# Odds

https://arbital.com/p/odds

by Eliezer Yudkowsky Jan 26 2016 updated Oct 24 2016

Odds express a relative probability.

[summary: Odds are a tool for expressing relative chances. If the odds of a tree in a forest being sick versus healthy are 2 : 3, this says that there are 2 sick trees for every 3 healthy trees. (The probability of a tree being sick, in this case, is 2/5 or 40%.) ]

[summary(Technical): Odds express relative chances. If the odds for X versus Y are 2 : 3, this expresses that we think that X is 2/3 = 0.666… times as likely as Y. Clearly, odds of 6 : 9 express the same idea; odds are invariant up to multiplication by a positive factor. When an odds ratio exhausts all the possibilities, then we can convert its components to probabilities by normalizing them so that they sum to 1. In the example above, the probabilities would be $2:3 = \frac{2}{3+2}:\frac{3}{3+2} = 0.4:0.6.$ ]

Odds are a tool for expressing relative chances. If the odds of a tree in a forest being sick versus healthy are 2 : 3, this says that there are 2 sick trees for every 3 healthy trees. (The probability of a tree being sick, in this case, is 2/5 or 40%.) Odds are expressed in the form "X to Y", e.g. "7 to 9 for X versus Y", more compactly written as $7:9$.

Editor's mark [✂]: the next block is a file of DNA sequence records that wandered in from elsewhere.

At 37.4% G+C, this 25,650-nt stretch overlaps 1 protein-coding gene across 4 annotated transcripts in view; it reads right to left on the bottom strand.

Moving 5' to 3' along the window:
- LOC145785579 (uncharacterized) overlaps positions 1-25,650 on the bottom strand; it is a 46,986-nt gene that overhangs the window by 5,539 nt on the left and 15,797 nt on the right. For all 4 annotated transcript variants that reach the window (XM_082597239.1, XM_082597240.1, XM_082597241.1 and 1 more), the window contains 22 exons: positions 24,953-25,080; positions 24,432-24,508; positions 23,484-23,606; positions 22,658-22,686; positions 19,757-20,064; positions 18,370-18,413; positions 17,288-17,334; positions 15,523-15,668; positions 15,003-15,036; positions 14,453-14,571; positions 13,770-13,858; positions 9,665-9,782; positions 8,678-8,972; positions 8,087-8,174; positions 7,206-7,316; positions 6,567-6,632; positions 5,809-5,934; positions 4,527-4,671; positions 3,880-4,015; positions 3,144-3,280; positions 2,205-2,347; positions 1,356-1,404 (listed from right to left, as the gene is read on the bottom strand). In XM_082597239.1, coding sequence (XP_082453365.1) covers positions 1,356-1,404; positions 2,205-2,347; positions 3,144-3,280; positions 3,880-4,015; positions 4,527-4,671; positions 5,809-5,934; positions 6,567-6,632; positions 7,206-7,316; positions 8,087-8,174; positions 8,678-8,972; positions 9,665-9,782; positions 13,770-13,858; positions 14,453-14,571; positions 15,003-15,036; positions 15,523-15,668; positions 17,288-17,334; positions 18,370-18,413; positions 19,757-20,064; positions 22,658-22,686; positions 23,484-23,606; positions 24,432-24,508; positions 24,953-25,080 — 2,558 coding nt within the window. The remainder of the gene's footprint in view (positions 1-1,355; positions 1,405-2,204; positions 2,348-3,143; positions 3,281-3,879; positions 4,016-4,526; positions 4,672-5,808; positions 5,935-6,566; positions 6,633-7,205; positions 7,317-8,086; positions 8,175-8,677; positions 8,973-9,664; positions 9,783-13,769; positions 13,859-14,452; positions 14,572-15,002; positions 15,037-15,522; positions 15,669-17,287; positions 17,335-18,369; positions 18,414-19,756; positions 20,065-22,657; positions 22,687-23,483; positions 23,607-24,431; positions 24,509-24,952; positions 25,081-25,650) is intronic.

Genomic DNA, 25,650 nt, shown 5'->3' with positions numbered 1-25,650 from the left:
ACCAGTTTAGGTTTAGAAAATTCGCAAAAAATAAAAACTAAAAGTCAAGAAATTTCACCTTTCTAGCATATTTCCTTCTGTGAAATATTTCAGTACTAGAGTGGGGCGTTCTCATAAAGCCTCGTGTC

The representation of chances as odds is often used in gambling and [-statistics].

Emile Kroeger

One aspect I find a bit confusing in this explanation: the difference between the notations "3 / 2" and "3 : 2". In my mind, both correspond to "one and a half". But then suddenly I run into 3:2:6 and get pretty confused.

However, after investigating a bit, the usage of the colon ( : ) for division is common in France (I studied most of my Maths in France), but not in English-speaking countries, where / and ÷ are used instead (we would write "3 : 2 = 1,5"). So when you people use ":" you're not talking about division at all, but only ratios, so it makes sense.

I'm not sure this warrants special extra explanations unless other people get confused by the same thing (Apparently Germans use the colon for division too).

Matthew Fallshaw

Confusion of rotten/healthy in #Notation section. Section should be:

# Notation

Suppose that in some forest, 40% of the trees are rotten and 60% of the trees are healthy. There are then 2 rotten trees for every 3 healthy trees, so we say that the relative ratio of rotten trees to healthy trees is 2 : 3 (note that the ":" doesn't signify "division" as it would in French or German). If we selected a tree at random from this forest, the probability of getting a rotten tree would be 2/5, but the odds would be 2 : 3 for rotten vs. healthy trees.